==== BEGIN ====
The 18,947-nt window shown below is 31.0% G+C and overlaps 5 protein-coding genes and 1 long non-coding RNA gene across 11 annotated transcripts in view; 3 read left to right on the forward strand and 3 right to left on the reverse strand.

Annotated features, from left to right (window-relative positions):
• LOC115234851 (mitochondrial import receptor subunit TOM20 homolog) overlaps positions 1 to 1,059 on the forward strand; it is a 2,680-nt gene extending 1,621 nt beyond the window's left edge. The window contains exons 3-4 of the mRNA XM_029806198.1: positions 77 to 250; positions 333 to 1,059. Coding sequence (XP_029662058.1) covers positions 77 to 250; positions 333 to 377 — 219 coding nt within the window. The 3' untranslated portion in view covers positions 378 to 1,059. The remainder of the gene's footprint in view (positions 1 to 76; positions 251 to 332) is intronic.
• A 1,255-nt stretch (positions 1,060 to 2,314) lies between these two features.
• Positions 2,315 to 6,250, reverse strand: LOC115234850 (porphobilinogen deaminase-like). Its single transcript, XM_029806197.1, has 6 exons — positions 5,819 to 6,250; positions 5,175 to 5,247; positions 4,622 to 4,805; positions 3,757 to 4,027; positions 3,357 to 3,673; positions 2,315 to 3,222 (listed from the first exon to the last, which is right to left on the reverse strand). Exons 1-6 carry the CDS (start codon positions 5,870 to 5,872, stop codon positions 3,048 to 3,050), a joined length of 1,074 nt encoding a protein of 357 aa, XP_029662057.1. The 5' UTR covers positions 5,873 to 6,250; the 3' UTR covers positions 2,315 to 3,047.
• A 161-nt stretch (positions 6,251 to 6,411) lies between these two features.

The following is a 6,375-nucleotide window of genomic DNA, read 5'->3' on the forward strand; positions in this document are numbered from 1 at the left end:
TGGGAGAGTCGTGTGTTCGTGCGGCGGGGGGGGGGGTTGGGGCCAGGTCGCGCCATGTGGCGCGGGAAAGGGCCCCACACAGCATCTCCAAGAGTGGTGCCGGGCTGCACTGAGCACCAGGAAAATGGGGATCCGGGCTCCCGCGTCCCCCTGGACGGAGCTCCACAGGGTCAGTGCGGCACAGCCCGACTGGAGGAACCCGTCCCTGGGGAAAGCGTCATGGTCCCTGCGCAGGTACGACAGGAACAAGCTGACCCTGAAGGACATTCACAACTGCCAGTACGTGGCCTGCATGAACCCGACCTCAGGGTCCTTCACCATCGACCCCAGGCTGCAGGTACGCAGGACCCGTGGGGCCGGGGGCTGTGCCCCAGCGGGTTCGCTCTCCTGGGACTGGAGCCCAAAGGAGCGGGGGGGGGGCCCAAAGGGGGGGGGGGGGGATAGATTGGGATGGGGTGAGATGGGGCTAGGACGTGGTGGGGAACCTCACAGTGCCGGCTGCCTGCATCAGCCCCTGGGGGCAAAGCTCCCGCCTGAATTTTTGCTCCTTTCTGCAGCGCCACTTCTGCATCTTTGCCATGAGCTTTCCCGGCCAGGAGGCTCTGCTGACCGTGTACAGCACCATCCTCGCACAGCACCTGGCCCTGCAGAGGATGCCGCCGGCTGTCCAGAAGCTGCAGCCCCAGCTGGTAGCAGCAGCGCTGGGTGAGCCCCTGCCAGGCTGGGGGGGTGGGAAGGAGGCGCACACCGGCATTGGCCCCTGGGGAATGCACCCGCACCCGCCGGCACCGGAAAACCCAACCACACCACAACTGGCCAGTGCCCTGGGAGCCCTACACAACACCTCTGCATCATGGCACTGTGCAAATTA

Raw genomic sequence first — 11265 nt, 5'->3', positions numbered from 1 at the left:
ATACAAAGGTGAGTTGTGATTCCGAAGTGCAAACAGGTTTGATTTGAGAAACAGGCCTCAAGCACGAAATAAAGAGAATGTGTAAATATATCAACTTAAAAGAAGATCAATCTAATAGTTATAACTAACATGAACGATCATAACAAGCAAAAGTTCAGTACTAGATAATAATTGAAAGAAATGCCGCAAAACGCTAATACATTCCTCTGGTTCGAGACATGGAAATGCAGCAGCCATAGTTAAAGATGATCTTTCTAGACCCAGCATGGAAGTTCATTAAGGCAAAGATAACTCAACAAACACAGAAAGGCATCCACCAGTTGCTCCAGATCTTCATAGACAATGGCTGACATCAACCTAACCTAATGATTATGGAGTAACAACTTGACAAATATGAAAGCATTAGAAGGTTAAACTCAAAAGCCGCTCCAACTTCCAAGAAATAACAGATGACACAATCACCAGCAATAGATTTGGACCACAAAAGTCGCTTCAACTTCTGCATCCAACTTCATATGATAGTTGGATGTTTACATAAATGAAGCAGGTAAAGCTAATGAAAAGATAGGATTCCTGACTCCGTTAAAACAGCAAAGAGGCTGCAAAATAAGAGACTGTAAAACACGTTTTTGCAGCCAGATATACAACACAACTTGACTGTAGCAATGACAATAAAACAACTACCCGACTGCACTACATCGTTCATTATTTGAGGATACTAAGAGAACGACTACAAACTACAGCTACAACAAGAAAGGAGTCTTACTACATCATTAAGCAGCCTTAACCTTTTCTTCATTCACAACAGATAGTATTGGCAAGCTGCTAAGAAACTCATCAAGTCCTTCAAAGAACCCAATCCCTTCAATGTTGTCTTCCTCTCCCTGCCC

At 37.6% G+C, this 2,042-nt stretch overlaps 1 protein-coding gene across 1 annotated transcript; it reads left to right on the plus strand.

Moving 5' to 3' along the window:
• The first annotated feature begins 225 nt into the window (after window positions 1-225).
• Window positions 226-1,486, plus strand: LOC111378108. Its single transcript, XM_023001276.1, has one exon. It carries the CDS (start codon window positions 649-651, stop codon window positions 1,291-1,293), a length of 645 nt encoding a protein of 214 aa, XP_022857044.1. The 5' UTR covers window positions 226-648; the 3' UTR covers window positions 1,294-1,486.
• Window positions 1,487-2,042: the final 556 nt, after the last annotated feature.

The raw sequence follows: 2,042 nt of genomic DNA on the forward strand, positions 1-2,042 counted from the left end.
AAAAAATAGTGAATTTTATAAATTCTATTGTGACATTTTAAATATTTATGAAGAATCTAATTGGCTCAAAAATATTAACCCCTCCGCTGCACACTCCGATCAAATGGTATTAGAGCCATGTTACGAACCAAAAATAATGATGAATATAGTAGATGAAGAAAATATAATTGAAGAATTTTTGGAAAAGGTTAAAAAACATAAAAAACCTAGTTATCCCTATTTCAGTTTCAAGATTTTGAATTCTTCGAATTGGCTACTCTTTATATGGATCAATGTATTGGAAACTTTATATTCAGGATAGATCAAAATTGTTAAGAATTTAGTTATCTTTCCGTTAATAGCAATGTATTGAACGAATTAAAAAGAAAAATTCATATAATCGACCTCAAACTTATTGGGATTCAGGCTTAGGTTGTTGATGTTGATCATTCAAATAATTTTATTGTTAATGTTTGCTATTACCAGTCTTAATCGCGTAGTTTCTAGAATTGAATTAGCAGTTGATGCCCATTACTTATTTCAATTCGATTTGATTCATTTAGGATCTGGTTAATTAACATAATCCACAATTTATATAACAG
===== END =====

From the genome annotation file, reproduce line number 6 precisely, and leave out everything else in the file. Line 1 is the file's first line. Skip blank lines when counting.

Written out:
• A 161-nt stretch (positions 6,251 to 6,411) lies between these two features.